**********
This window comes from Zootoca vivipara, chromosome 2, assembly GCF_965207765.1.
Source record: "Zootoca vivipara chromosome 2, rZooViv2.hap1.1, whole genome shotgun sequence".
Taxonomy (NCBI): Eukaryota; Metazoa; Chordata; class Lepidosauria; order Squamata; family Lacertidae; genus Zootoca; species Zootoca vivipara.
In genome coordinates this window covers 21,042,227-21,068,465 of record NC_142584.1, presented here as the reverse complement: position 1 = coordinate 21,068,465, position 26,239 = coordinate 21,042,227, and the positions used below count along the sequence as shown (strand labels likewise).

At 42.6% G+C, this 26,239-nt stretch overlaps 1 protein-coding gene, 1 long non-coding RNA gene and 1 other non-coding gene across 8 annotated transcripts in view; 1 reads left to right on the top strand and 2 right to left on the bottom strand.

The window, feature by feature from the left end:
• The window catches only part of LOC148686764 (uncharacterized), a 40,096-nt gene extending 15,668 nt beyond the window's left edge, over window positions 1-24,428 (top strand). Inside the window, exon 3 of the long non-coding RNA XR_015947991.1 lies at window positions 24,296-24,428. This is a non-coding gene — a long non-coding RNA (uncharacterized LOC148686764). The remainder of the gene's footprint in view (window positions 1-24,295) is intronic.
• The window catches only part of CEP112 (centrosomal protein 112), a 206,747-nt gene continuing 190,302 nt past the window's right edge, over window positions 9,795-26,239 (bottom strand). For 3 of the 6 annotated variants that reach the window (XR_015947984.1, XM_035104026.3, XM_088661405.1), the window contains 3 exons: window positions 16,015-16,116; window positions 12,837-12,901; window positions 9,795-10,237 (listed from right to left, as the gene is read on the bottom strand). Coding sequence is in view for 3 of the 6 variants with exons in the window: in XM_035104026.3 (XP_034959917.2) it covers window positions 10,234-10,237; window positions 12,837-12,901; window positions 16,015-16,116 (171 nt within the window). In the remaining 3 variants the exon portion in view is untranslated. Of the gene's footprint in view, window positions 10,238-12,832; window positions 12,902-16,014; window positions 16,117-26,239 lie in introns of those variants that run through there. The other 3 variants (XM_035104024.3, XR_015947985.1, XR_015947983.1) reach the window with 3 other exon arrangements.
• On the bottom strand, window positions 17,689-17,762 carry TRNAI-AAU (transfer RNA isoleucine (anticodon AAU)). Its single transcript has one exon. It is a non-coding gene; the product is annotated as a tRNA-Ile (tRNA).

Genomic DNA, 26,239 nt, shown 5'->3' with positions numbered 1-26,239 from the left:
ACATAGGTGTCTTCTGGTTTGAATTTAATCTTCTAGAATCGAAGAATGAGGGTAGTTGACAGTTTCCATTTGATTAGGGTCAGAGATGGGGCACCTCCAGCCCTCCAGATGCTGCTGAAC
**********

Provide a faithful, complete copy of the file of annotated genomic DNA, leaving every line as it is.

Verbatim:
This window comes from Zootoca vivipara, chromosome 2, assembly GCF_965207765.1.
Source record: "Zootoca vivipara chromosome 2, rZooViv2.hap1.1, whole genome shotgun sequence".
Taxonomy (NCBI): Eukaryota; Metazoa; Chordata; class Lepidosauria; order Squamata; family Lacertidae; genus Zootoca; species Zootoca vivipara.
In genome coordinates this window covers 21,042,227-21,068,465 of record NC_142584.1, presented here as the reverse complement: position 1 = coordinate 21,068,465, position 26,239 = coordinate 21,042,227, and the positions used below count along the sequence as shown (strand labels likewise).

At 42.6% G+C, this 26,239-nt stretch overlaps 1 protein-coding gene, 1 long non-coding RNA gene and 1 other non-coding gene across 8 annotated transcripts in view; 1 reads left to right on the top strand and 2 right to left on the bottom strand.

The window, feature by feature from the left end:
• The window catches only part of LOC148686764 (uncharacterized), a 40,096-nt gene extending 15,668 nt beyond the window's left edge, over window positions 1-24,428 (top strand). Inside the window, exon 3 of the long non-coding RNA XR_015947991.1 lies at window positions 24,296-24,428. This is a non-coding gene — a long non-coding RNA (uncharacterized LOC148686764). The remainder of the gene's footprint in view (window positions 1-24,295) is intronic.
• The window catches only part of CEP112 (centrosomal protein 112), a 206,747-nt gene continuing 190,302 nt past the window's right edge, over window positions 9,795-26,239 (bottom strand). For 3 of the 6 annotated variants that reach the window (XR_015947984.1, XM_035104026.3, XM_088661405.1), the window contains 3 exons: window positions 16,015-16,116; window positions 12,837-12,901; window positions 9,795-10,237 (listed from right to left, as the gene is read on the bottom strand). Coding sequence is in view for 3 of the 6 variants with exons in the window: in XM_035104026.3 (XP_034959917.2) it covers window positions 10,234-10,237; window positions 12,837-12,901; window positions 16,015-16,116 (171 nt within the window). In the remaining 3 variants the exon portion in view is untranslated. Of the gene's footprint in view, window positions 10,238-12,832; window positions 12,902-16,014; window positions 16,117-26,239 lie in introns of those variants that run through there. The other 3 variants (XM_035104024.3, XR_015947985.1, XR_015947983.1) reach the window with 3 other exon arrangements.
• On the bottom strand, window positions 17,689-17,762 carry TRNAI-AAU (transfer RNA isoleucine (anticodon AAU)). Its single transcript has one exon. It is a non-coding gene; the product is annotated as a tRNA-Ile (tRNA).

Genomic DNA, 26,239 nt, shown 5'->3' with positions numbered 1-26,239 from the left:
ACATAGGTGTCTTCTGGTTTGAATTTAATCTTCTAGAATCGAAGAATGAGGGTAGTTGACAGTTTCCATTTGATTAGGGTCAGAGATGGGGCACCTCCAGCCCTCCAGATGCTGCTGAAC